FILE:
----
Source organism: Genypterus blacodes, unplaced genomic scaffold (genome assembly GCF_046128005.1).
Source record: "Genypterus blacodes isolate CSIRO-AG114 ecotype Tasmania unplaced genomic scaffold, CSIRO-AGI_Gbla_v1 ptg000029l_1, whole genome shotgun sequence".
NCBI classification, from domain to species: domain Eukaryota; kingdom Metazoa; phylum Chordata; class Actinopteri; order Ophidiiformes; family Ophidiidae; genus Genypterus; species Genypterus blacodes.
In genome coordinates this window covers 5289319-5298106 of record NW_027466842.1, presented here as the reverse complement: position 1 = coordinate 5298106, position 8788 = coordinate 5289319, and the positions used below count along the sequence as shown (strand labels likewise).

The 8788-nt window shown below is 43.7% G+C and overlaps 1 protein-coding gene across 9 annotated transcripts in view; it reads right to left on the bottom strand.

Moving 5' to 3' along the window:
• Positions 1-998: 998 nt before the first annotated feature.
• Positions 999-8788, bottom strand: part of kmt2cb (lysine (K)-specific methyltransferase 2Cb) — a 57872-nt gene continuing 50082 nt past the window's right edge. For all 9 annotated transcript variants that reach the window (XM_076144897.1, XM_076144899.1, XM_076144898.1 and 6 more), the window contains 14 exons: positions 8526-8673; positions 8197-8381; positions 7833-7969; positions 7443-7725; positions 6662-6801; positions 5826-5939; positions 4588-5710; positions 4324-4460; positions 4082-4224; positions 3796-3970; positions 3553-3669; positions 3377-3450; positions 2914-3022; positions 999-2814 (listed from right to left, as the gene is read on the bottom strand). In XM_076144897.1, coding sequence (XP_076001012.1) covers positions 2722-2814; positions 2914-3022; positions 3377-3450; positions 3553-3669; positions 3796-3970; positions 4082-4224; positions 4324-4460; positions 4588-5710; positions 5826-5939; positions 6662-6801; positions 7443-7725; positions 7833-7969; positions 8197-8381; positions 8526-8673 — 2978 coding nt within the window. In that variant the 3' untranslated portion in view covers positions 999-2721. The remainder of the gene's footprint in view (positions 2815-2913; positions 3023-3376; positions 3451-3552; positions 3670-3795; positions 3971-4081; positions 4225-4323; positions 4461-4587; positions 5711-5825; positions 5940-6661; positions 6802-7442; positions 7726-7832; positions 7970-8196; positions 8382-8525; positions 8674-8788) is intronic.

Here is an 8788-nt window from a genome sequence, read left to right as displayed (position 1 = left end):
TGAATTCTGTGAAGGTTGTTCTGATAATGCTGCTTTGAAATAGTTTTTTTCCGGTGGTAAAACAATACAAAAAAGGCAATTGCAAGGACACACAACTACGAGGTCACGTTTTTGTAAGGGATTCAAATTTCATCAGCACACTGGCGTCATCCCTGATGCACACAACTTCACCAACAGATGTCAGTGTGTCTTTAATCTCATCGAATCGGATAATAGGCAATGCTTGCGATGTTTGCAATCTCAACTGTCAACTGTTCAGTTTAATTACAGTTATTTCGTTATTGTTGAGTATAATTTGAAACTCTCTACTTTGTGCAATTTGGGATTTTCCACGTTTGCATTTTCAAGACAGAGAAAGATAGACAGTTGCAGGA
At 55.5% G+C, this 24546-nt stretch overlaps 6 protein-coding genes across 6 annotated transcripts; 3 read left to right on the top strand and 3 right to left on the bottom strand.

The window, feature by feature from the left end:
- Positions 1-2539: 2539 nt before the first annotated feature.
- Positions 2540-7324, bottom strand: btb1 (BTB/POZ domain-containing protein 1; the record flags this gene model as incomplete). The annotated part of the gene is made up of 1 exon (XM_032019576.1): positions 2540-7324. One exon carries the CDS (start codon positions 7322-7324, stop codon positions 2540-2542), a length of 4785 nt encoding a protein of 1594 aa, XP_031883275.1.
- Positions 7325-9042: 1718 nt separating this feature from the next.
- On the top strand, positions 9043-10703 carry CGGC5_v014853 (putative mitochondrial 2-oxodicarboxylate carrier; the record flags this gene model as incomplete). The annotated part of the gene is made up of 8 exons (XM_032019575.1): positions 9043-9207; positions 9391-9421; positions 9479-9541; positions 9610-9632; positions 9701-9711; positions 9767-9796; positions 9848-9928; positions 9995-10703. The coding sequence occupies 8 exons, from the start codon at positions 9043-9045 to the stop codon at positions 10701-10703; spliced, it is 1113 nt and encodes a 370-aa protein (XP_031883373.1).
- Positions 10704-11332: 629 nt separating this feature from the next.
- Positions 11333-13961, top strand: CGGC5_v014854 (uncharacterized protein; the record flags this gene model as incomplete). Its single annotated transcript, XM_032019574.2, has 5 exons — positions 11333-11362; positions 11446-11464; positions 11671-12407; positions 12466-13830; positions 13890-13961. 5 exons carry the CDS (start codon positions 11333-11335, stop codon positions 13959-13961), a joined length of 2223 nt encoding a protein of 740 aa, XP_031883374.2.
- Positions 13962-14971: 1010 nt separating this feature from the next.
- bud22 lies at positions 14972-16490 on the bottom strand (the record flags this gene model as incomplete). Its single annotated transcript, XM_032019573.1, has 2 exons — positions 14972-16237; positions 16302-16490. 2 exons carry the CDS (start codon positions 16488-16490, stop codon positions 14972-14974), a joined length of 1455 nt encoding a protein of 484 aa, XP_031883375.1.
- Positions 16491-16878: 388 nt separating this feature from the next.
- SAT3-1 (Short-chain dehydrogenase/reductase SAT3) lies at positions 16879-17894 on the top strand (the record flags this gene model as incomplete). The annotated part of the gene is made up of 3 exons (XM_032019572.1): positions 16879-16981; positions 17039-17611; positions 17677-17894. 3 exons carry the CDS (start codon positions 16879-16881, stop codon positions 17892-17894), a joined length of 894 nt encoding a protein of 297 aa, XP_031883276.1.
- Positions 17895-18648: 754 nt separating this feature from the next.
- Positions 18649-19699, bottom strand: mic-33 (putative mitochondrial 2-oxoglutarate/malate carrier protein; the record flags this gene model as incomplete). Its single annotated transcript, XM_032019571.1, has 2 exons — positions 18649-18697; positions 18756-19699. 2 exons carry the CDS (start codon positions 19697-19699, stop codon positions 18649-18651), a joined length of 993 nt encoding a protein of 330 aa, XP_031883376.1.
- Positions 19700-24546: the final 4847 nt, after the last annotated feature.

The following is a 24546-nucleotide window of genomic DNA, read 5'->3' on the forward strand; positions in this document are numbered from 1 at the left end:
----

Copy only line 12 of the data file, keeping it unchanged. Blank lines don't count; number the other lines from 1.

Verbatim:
The window, feature by feature from the left end: